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[Monotone-devel] Re: Support for binary files, scalability and Windows p

From: graydon hoare
Subject: [Monotone-devel] Re: Support for binary files, scalability and Windows port
Date: Fri, 16 Jan 2004 18:44:30 -0500
User-agent: Mozilla/5.0 (X11; U; Linux i686; en-US; rv:1.6b) Gecko/20031205 Thunderbird/0.4

Asger Kunuk Ottar Alstrup wrote:

OK. The 16 MB limit is a showstopper for us, and probably the hashing as
well.  We are working with raw video files that are on the order of 100
MB big.

yeah. those are really not going to play well. not only hashing will be a problem; it is also the case that monotone sometimes keeps 1, 2, in rare cases 3 copies of a file in memory concurrently, in std::strings.

it is really made for source code control. if you need to use it for controlling very large individual files, it will need quite a bit of changing.

Do you have an impression of what the consequences of changing some
files to use automatically generated unique identifiers instead of
hashes, or partial hashes? In other words, how much of the code relies
on the fact that the id's are hashes of the complete file?

eh, I doubt anything intrinsically *relies* on it; the hash is pretty much treated as an opaque function from data->identifier. you could in theory change it to use any sort of hashing scheme: partial, smaller, faster, bigger, stronger. there are many to choose from.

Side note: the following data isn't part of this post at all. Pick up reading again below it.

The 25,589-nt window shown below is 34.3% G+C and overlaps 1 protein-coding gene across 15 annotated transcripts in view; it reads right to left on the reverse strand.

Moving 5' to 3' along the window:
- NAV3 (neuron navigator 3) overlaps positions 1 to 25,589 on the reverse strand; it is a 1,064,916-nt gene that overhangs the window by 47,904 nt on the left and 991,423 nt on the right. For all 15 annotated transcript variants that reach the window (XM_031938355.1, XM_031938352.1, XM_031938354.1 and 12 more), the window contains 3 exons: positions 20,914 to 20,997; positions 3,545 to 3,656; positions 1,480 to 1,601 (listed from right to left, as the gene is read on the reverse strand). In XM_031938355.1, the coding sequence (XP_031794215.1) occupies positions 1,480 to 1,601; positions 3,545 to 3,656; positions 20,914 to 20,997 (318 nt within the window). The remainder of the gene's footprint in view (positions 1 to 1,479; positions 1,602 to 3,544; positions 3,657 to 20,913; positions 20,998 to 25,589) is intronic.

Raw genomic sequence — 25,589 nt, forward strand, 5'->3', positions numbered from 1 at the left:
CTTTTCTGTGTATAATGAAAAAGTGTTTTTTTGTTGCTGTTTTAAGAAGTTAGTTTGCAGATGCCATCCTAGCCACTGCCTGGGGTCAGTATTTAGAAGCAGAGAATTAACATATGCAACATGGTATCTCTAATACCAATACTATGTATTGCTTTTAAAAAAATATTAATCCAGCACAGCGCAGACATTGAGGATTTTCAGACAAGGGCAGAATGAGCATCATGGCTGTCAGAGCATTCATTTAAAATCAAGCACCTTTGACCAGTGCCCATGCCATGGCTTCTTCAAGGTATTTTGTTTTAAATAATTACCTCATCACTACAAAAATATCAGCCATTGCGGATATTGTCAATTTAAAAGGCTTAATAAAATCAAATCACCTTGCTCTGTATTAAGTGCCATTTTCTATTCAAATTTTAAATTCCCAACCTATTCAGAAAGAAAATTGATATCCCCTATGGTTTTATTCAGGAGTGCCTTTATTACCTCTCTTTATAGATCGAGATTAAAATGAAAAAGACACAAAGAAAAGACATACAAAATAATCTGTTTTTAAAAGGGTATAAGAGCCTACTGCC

Regarding, that is too big for a 5 minute inspection, so
do you know in more detail what changes are required?

Maybe the best bet is simply to try, and see what breaks?

yup. I don't actually know for sure that it's broken; my estimate was based on how much I could imagine any hypothetical breakage costing, not a detailed analysis. it may well already parse, but if it doesn't that's not going to take too long to fix. after that you probably just need to make sure it is decoded (uudecode?) and reconstructed properly (i.e. not using the ed-line-script thing textual RCS entries use).

Regarding big-file support: I was wondering whether that could be done
without changing sqlite: A big file can be defined as concatenations of
many smaller chunks. Even if you bump the limit to 2^32, it will still
fail for some users, so maybe it's better to come up with a scheme
without such a "low" limit?
I'm not sure how that fits into the architecture, though.

hmm. this comment, and your talk about network distribution, has given me a lot to chew on. sorry it's taken so long to respond. these are issues which I agonized over quite a bit near the beginning, and am still not completely happy with. your idea is good. I will proceed to talk out loud for a minute here.

currently, files are stored, as you have probably guessed, as head versions + xdeltas. the xdeltas reach into the past. head versions are identified by SHA1, deltas are identified by (pre,post) pairs of SHA1s -- the versions on either side of the delta. xdelta is itself based somewhat on hashing; common blocks are found by indexing all the blocks in the first file under their adler32 code, and rolling an adler32 window of the same block size over the second file one byte at a time. then it writes a copy/insert delta stream. when you make a change the forwards xdelta is queued to send to the network, and the reverse xdelta is stored in the database, moving the head version to your newly commited version.